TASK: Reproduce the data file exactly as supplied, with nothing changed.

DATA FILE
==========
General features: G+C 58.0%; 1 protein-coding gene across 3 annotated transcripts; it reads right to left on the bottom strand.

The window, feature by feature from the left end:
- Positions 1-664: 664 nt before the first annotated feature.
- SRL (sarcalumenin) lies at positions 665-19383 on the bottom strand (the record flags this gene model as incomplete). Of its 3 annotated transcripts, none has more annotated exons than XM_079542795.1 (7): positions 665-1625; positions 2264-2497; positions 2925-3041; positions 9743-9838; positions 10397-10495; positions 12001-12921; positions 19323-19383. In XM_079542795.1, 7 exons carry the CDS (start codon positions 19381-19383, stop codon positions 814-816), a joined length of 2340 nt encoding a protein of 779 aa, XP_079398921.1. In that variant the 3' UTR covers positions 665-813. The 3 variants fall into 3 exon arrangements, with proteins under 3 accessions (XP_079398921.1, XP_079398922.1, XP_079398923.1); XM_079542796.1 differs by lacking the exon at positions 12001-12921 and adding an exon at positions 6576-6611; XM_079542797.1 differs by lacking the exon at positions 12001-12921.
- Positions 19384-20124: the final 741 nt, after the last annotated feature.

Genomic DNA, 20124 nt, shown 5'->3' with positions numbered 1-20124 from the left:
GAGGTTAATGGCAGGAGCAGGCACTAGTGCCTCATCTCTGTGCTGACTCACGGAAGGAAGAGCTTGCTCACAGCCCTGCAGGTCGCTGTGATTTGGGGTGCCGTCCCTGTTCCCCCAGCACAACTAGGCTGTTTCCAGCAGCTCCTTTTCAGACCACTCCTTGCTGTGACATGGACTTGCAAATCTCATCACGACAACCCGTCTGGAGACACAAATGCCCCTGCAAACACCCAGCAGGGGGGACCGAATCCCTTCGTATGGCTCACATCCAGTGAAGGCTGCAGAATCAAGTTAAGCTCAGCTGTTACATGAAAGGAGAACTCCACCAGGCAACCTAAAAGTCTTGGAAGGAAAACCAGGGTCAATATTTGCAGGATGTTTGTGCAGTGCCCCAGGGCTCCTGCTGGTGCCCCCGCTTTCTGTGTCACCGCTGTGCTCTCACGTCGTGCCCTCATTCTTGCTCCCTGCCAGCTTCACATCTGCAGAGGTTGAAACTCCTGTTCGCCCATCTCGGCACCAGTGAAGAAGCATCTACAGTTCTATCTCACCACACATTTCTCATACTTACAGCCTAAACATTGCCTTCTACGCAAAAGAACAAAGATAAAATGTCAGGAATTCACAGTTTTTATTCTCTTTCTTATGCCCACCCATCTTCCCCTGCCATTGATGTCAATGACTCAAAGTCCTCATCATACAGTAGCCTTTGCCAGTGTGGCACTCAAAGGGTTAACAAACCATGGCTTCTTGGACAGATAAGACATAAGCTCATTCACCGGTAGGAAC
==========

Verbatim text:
General features: G+C 58.0%; 1 protein-coding gene across 3 annotated transcripts; it reads right to left on the bottom strand.

The window, feature by feature from the left end:
- Positions 1-664: 664 nt before the first annotated feature.
- SRL (sarcalumenin) lies at positions 665-19383 on the bottom strand (the record flags this gene model as incomplete). Of its 3 annotated transcripts, none has more annotated exons than XM_079542795.1 (7): positions 665-1625; positions 2264-2497; positions 2925-3041; positions 9743-9838; positions 10397-10495; positions 12001-12921; positions 19323-19383. In XM_079542795.1, 7 exons carry the CDS (start codon positions 19381-19383, stop codon positions 814-816), a joined length of 2340 nt encoding a protein of 779 aa, XP_079398921.1. In that variant the 3' UTR covers positions 665-813. The 3 variants fall into 3 exon arrangements, with proteins under 3 accessions (XP_079398921.1, XP_079398922.1, XP_079398923.1); XM_079542796.1 differs by lacking the exon at positions 12001-12921 and adding an exon at positions 6576-6611; XM_079542797.1 differs by lacking the exon at positions 12001-12921.
- Positions 19384-20124: the final 741 nt, after the last annotated feature.

Genomic DNA, 20124 nt, shown 5'->3' with positions numbered 1-20124 from the left:
GAGGTTAATGGCAGGAGCAGGCACTAGTGCCTCATCTCTGTGCTGACTCACGGAAGGAAGAGCTTGCTCACAGCCCTGCAGGTCGCTGTGATTTGGGGTGCCGTCCCTGTTCCCCCAGCACAACTAGGCTGTTTCCAGCAGCTCCTTTTCAGACCACTCCTTGCTGTGACATGGACTTGCAAATCTCATCACGACAACCCGTCTGGAGACACAAATGCCCCTGCAAACACCCAGCAGGGGGGACCGAATCCCTTCGTATGGCTCACATCCAGTGAAGGCTGCAGAATCAAGTTAAGCTCAGCTGTTACATGAAAGGAGAACTCCACCAGGCAACCTAAAAGTCTTGGAAGGAAAACCAGGGTCAATATTTGCAGGATGTTTGTGCAGTGCCCCAGGGCTCCTGCTGGTGCCCCCGCTTTCTGTGTCACCGCTGTGCTCTCACGTCGTGCCCTCATTCTTGCTCCCTGCCAGCTTCACATCTGCAGAGGTTGAAACTCCTGTTCGCCCATCTCGGCACCAGTGAAGAAGCATCTACAGTTCTATCTCACCACACATTTCTCATACTTACAGCCTAAACATTGCCTTCTACGCAAAAGAACAAAGATAAAATGTCAGGAATTCACAGTTTTTATTCTCTTTCTTATGCCCACCCATCTTCCCCTGCCATTGATGTCAATGACTCAAAGTCCTCATCATACAGTAGCCTTTGCCAGTGTGGCACTCAAAGGGTTAACAAACCATGGCTTCTTGGACAGATAAGACATAAGCTCATTCACCGGTAGGAAC